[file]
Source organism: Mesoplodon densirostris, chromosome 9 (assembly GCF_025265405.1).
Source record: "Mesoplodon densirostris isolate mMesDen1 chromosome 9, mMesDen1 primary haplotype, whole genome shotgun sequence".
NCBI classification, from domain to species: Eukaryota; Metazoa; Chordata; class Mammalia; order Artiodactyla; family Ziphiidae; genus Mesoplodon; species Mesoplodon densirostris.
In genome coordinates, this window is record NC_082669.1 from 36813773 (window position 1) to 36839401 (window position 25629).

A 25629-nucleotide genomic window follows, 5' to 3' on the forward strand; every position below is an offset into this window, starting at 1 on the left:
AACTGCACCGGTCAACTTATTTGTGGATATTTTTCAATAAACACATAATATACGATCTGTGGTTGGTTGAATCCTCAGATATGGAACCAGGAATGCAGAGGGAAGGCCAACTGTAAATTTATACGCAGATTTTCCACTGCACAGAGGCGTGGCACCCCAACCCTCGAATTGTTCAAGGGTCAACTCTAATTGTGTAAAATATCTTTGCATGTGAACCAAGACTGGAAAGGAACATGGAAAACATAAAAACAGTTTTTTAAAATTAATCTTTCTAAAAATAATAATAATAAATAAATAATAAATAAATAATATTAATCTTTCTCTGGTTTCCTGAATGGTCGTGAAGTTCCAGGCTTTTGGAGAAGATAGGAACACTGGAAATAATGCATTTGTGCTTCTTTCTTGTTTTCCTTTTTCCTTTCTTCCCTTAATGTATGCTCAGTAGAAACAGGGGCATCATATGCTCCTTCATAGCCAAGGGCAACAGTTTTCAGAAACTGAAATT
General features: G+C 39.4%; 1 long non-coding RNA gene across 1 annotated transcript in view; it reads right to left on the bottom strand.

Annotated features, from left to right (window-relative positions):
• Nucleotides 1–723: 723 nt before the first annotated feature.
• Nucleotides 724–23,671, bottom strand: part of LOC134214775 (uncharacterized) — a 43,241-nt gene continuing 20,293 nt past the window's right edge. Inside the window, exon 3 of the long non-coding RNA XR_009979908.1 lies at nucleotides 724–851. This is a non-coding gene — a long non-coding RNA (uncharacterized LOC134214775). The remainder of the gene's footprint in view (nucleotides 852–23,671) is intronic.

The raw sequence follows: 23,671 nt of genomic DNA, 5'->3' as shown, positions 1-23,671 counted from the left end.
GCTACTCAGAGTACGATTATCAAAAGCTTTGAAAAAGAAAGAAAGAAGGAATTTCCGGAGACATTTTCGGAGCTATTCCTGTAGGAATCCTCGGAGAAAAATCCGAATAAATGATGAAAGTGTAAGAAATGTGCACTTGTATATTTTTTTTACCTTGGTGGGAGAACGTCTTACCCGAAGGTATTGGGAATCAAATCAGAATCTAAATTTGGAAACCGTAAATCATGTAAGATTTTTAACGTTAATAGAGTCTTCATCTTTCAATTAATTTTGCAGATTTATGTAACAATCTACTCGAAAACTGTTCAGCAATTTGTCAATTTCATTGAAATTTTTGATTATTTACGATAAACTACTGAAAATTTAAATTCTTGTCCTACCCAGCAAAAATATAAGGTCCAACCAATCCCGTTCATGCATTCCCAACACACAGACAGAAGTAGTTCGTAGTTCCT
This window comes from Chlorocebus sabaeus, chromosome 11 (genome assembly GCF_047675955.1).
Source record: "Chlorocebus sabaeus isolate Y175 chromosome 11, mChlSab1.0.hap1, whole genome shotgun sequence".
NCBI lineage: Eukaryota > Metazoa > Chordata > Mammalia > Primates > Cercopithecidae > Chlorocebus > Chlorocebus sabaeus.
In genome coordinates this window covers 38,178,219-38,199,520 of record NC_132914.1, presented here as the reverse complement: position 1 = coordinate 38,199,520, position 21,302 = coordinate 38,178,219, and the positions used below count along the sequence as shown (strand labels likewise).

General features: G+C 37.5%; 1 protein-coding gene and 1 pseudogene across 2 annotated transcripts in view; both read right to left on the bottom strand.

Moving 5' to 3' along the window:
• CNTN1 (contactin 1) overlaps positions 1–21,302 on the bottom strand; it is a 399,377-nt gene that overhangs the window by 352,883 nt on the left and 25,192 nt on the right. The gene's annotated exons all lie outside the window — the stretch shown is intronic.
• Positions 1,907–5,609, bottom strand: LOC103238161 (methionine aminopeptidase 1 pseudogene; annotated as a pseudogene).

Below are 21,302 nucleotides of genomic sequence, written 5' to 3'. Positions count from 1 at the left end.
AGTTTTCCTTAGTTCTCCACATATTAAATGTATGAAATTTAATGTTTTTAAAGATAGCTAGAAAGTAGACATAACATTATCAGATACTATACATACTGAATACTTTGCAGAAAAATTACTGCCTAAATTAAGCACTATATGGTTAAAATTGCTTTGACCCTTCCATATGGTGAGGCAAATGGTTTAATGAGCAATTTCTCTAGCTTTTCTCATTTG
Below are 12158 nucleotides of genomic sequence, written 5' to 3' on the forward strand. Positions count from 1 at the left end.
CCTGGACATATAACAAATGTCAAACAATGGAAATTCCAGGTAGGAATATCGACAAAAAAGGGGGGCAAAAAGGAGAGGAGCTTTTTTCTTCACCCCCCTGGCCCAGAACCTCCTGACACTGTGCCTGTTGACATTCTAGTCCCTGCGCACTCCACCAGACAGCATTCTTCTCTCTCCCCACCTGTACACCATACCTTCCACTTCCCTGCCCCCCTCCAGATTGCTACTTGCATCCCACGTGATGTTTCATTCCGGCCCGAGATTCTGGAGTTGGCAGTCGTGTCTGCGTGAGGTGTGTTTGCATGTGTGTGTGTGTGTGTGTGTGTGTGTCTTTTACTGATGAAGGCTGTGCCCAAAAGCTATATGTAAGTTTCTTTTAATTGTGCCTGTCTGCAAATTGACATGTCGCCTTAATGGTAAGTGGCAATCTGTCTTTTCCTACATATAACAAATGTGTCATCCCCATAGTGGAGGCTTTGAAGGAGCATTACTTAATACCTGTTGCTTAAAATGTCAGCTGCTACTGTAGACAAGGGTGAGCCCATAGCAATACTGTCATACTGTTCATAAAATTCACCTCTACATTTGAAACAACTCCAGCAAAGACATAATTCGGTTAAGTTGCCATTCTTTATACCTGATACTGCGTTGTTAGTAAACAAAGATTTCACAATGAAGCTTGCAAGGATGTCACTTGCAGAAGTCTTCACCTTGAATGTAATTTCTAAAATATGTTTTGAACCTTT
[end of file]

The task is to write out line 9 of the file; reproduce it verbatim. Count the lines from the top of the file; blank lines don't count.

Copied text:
• Nucleotides 1–723: 723 nt before the first annotated feature.